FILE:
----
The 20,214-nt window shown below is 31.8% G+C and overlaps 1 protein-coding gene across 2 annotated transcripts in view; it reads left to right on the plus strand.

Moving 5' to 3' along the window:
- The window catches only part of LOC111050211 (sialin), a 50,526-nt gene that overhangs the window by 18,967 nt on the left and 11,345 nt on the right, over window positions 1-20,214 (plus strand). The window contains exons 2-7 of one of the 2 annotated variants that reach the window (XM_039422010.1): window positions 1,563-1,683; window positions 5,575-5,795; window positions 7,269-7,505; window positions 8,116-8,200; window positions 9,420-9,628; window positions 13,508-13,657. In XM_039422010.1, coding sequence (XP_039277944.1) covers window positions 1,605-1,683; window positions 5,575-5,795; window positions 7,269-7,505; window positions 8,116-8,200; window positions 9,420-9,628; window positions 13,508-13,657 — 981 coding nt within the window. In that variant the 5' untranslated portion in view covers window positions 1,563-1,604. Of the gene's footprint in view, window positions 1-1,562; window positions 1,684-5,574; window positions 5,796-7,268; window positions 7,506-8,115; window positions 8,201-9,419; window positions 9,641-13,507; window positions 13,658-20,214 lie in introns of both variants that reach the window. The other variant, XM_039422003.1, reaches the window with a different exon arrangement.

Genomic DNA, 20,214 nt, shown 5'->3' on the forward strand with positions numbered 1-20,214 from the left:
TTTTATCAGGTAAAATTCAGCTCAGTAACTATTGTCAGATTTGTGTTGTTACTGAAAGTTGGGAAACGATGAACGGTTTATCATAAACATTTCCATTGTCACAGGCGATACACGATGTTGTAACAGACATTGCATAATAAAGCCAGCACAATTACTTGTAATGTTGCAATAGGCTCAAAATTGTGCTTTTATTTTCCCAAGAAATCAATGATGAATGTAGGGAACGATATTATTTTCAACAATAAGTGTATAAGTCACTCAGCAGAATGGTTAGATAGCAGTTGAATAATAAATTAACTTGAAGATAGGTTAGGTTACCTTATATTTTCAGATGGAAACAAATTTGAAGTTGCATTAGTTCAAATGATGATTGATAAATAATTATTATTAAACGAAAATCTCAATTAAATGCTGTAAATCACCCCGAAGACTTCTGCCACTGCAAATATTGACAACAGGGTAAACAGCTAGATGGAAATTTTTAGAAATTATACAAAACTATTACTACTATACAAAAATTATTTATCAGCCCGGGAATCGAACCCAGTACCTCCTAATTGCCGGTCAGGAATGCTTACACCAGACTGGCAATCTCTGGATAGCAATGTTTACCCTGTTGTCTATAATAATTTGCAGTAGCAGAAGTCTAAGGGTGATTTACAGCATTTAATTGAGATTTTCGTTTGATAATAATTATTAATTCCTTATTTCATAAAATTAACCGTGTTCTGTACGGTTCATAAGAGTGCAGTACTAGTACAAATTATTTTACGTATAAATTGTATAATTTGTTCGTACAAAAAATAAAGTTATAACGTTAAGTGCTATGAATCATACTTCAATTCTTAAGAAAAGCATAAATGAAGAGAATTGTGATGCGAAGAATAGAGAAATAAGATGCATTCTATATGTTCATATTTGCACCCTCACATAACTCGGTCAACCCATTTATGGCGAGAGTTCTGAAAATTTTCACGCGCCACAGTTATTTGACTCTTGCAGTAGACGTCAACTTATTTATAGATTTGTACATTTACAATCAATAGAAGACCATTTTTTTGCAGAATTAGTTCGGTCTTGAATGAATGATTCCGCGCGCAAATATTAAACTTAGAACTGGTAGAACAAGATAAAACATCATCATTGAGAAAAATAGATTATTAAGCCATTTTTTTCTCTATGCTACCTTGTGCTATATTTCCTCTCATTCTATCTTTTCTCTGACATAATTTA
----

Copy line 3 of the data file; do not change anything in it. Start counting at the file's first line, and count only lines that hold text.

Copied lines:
- The window catches only part of LOC111050211 (sialin), a 50,526-nt gene that overhangs the window by 18,967 nt on the left and 11,345 nt on the right, over window positions 1-20,214 (plus strand). The window contains exons 2-7 of one of the 2 annotated variants that reach the window (XM_039422010.1): window positions 1,563-1,683; window positions 5,575-5,795; window positions 7,269-7,505; window positions 8,116-8,200; window positions 9,420-9,628; window positions 13,508-13,657. In XM_039422010.1, coding sequence (XP_039277944.1) covers window positions 1,605-1,683; window positions 5,575-5,795; window positions 7,269-7,505; window positions 8,116-8,200; window positions 9,420-9,628; window positions 13,508-13,657 — 981 coding nt within the window. In that variant the 5' untranslated portion in view covers window positions 1,563-1,604. Of the gene's footprint in view, window positions 1-1,562; window positions 1,684-5,574; window positions 5,796-7,268; window positions 7,506-8,115; window positions 8,201-9,419; window positions 9,641-13,507; window positions 13,658-20,214 lie in introns of both variants that reach the window. The other variant, XM_039422003.1, reaches the window with a different exon arrangement.